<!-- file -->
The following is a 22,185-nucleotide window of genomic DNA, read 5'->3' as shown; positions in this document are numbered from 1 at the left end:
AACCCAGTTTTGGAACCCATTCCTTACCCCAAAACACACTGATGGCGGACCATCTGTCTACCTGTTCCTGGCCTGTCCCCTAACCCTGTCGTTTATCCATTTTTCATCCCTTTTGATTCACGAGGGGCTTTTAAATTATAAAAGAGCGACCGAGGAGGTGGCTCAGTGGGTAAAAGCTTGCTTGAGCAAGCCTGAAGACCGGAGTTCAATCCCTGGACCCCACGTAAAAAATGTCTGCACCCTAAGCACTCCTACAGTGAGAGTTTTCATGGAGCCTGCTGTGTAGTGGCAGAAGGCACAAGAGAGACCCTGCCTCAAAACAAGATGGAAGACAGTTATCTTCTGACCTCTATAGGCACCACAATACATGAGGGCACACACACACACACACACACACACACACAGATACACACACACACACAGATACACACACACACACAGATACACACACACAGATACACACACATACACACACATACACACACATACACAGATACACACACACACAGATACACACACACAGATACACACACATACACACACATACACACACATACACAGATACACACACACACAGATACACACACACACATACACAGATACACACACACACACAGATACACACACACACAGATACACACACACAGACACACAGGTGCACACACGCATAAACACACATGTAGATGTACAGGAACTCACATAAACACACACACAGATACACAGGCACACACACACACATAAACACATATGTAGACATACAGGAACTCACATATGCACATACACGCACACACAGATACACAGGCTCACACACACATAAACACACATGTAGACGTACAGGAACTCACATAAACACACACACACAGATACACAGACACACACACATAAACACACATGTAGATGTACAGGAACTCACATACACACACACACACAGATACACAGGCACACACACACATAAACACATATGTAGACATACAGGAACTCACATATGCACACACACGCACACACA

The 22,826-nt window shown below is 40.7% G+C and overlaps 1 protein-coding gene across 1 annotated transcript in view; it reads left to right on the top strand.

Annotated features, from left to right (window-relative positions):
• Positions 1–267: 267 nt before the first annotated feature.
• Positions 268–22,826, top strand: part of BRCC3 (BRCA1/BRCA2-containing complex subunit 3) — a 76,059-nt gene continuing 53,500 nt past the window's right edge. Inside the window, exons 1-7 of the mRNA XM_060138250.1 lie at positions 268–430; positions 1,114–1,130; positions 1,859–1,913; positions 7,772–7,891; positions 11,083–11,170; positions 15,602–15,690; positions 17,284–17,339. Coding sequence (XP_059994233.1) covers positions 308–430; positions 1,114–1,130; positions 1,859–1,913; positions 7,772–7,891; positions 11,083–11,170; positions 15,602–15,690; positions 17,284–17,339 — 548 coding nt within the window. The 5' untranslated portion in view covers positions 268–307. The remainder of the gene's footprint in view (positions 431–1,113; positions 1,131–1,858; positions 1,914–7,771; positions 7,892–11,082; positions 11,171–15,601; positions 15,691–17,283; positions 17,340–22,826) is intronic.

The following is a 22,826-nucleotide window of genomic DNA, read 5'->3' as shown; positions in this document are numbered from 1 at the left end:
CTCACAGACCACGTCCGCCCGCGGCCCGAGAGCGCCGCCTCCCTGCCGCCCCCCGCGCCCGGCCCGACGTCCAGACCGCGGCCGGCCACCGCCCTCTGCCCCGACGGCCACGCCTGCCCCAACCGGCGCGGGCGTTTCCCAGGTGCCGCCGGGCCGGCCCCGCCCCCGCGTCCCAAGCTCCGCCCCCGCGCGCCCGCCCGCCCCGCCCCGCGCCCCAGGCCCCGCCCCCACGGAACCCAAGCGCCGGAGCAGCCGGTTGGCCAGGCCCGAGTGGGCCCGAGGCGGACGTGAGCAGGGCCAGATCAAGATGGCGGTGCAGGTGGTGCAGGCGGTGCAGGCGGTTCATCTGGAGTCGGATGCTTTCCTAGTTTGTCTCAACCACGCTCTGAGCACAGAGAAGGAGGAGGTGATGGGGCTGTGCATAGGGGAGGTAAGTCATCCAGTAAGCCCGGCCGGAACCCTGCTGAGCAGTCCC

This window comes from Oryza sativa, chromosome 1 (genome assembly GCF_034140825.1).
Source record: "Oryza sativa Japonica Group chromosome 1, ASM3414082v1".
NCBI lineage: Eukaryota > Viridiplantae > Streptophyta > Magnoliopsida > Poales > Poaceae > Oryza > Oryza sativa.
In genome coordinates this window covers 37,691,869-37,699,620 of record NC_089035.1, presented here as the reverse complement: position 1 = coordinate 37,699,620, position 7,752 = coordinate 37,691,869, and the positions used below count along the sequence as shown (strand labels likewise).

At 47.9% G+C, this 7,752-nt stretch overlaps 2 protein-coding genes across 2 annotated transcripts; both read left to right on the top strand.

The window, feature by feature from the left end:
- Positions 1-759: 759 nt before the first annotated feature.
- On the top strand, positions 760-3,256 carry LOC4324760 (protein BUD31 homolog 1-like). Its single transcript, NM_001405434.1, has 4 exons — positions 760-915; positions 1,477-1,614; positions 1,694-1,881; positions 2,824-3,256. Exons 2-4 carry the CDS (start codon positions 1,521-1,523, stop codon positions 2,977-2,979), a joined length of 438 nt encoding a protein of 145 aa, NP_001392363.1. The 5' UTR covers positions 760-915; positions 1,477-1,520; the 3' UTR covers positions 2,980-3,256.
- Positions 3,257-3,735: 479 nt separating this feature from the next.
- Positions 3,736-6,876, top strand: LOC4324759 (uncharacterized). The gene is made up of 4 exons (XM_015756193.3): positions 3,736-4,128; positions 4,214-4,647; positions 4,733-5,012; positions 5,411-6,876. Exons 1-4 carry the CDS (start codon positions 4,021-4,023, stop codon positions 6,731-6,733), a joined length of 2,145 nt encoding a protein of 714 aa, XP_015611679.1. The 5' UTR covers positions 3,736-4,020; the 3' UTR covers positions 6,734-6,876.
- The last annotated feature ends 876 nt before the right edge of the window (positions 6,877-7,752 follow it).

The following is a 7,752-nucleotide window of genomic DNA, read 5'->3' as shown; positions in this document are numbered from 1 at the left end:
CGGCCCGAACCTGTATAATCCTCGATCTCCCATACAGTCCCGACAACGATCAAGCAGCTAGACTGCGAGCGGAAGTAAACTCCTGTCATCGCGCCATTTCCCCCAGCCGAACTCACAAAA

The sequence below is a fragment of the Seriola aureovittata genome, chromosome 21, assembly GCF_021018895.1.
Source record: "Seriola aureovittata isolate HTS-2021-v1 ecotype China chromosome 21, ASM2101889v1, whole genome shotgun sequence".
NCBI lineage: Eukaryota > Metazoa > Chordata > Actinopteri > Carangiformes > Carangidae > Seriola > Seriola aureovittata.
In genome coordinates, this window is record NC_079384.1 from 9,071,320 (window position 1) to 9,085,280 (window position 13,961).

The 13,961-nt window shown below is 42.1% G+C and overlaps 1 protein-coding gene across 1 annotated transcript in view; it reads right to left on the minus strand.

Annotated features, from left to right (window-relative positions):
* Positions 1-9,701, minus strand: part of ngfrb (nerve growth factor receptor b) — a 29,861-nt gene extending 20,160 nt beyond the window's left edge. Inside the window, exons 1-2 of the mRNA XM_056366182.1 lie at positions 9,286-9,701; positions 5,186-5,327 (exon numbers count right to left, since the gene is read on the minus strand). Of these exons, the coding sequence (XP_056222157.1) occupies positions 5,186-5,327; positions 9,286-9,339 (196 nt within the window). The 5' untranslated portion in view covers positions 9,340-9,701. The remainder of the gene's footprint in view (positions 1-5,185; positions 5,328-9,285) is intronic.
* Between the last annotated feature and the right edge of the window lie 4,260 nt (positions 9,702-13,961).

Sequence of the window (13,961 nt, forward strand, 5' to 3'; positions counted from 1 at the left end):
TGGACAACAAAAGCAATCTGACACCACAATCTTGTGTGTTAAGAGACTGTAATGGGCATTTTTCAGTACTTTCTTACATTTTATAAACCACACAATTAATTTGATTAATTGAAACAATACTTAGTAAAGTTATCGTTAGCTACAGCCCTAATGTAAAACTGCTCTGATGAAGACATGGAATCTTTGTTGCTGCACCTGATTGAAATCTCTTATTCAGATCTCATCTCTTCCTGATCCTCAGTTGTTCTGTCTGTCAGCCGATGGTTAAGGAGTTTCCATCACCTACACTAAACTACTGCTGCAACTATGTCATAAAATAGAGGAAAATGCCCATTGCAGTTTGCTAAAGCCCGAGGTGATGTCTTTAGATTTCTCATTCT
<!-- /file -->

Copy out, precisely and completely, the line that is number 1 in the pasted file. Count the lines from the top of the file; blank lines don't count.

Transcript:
The following is a 22,185-nucleotide window of genomic DNA, read 5'->3' as shown; positions in this document are numbered from 1 at the left end: